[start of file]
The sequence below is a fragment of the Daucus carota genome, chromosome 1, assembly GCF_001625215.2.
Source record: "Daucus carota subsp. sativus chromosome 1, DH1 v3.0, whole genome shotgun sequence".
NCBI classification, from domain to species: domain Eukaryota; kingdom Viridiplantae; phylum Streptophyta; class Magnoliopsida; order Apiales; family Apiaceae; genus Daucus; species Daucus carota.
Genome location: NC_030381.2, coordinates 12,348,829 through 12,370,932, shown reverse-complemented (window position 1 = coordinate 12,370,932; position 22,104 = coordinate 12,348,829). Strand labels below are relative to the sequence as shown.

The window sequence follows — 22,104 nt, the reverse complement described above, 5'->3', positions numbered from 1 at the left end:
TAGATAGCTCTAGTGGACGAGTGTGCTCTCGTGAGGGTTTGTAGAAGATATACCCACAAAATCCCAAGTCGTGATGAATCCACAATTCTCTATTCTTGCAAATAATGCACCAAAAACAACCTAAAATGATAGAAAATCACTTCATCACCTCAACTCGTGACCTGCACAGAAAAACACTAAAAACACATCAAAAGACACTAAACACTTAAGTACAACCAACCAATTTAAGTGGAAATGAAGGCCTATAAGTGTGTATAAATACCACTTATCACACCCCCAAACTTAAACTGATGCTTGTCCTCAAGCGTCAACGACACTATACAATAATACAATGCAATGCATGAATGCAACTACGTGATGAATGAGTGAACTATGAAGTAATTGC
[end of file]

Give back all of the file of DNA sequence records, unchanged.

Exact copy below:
The sequence below is a fragment of the Daucus carota genome, chromosome 1, assembly GCF_001625215.2.
Source record: "Daucus carota subsp. sativus chromosome 1, DH1 v3.0, whole genome shotgun sequence".
NCBI classification, from domain to species: domain Eukaryota; kingdom Viridiplantae; phylum Streptophyta; class Magnoliopsida; order Apiales; family Apiaceae; genus Daucus; species Daucus carota.
Genome location: NC_030381.2, coordinates 12,348,829 through 12,370,932, shown reverse-complemented (window position 1 = coordinate 12,370,932; position 22,104 = coordinate 12,348,829). Strand labels below are relative to the sequence as shown.

The window sequence follows — 22,104 nt, the reverse complement described above, 5'->3', positions numbered from 1 at the left end:
TAGATAGCTCTAGTGGACGAGTGTGCTCTCGTGAGGGTTTGTAGAAGATATACCCACAAAATCCCAAGTCGTGATGAATCCACAATTCTCTATTCTTGCAAATAATGCACCAAAAACAACCTAAAATGATAGAAAATCACTTCATCACCTCAACTCGTGACCTGCACAGAAAAACACTAAAAACACATCAAAAGACACTAAACACTTAAGTACAACCAACCAATTTAAGTGGAAATGAAGGCCTATAAGTGTGTATAAATACCACTTATCACACCCCCAAACTTAAACTGATGCTTGTCCTCAAGCGTCAACGACACTATACAATAATACAATGCAATGCATGAATGCAACTACGTGATGAATGAGTGAACTATGAAGTAATTGC